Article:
3. Teach mini-lessons before using devices
The number one mistake I’ve seen in classrooms using devices is the order of process. Imagine a student-filled room start to vibrate with excitement as the teacher rolls the C.O.W. (computers on wheels) into the classroom. The teacher hands out the numbered devices to his students and their fingers punch in their personal logins the moment they get their hands on them. Relieved that all the devices are in functioning condition, the teacher begins his directions for today’s lesson and the goal in using the devices. What is wrong with this picture? What percentage of students do you think are actually listening to the directions or the lesson’s concepts?
Teaching mini-lessons prior to student access is the key. Students won’t be distracted and are likely to fully participate because they know that paying attention and demonstrating their understanding of rules, procedures, and tasks means they will get the privilege of using devices. Mini-lessons also give you time to make sure students fully understand your expectations and the assignment involving technology. Even if the lesson is inquiry-based, students should still know what is expected of them before logging in.
4. Use the power of choice
Traditionally, the teacher is the center of instruction. In a 21st century classroom, instructional technology provides the opportunity for each student to make choices over their own learning. Making a choice provides student ownership over what is learned. In each of the three categories of instructional technology activities (practice, creativity, and discovery), there are opportunities for students to make choices.
Applications that allow students to practice and advance their skills, such as Khan Academy, usually allow them to choose what to work on or which game to play when practicing. A creativity assignment is full of choices for students to show their ability to apply the concept, to evaluate their own work, and take full ownership of the finished product. A discovery assignment allows for students to use their natural curiosity as a navigation tool.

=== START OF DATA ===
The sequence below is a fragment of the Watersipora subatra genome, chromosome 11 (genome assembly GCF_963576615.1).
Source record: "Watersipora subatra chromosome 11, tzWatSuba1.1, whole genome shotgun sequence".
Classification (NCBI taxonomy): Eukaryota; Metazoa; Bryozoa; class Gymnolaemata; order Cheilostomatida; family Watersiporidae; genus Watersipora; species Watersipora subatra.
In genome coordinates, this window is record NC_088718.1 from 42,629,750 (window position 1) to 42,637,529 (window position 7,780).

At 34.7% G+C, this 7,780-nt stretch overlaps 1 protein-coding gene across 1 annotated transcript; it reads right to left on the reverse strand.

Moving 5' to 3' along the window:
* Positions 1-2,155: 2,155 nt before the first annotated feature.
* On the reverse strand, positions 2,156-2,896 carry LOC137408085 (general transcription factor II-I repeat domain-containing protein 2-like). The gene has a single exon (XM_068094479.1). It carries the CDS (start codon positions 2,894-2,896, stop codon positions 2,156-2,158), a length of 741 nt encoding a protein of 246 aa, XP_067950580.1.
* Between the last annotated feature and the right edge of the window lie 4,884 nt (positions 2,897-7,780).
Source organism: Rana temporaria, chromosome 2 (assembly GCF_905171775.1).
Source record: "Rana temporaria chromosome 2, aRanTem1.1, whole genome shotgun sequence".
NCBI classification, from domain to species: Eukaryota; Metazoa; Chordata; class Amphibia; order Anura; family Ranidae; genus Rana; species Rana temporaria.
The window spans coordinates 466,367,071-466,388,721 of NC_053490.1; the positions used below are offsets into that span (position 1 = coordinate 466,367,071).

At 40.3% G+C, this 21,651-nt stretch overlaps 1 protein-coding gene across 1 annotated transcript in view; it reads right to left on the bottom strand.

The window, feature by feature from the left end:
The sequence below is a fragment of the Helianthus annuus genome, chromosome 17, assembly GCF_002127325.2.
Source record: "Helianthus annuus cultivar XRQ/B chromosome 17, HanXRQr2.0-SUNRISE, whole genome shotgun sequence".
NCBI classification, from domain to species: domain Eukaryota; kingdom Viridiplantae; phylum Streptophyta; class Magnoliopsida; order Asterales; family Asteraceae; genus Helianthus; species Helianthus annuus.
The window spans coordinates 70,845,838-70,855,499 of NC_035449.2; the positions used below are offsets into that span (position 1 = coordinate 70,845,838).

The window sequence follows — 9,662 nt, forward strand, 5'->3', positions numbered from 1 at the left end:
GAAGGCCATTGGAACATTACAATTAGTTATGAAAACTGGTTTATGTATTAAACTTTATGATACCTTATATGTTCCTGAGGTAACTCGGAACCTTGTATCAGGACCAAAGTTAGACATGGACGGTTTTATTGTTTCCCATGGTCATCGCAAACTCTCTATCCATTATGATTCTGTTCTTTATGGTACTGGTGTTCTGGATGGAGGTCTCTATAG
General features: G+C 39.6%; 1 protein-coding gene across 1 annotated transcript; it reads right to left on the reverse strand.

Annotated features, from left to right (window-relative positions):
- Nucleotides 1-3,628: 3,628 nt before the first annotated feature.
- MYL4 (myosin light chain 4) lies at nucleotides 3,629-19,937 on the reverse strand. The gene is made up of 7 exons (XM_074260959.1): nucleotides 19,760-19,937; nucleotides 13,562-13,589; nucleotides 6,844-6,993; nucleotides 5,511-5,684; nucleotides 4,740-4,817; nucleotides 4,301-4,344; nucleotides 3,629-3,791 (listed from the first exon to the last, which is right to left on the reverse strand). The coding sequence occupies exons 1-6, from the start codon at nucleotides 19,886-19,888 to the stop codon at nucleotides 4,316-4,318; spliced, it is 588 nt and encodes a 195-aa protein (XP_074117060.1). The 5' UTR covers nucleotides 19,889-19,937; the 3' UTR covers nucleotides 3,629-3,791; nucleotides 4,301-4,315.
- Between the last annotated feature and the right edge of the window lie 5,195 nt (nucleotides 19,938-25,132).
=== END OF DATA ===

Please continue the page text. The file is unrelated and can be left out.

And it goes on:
When designing a lesson involving instructional technology, remember to include the chance for your students to make a choice that appeals to them. To learn more about the importance of providing choice, check out the research done by Universal Design for Learning.
5. Remember that sharing is caring
Allow time for students to share something they have created or discovered. Knowing they will have this opportunity encourages focus. In addition to focus, other students will be inspired by their peers and find value in their own work. Sharing doesn’t have to be done at the end of a project.
As you are circulating around the room, catch a student who’s doing something well and point out that student to the rest of the class. Often times students who don’t excel in traditional class settings don’t have a chance for a lot of praise. Technology changes that environment, providing opportunities for all students to shine, including English learners, introverts, and those who may lack proficiency in certain subjects.
6. Conduct teacher check-ins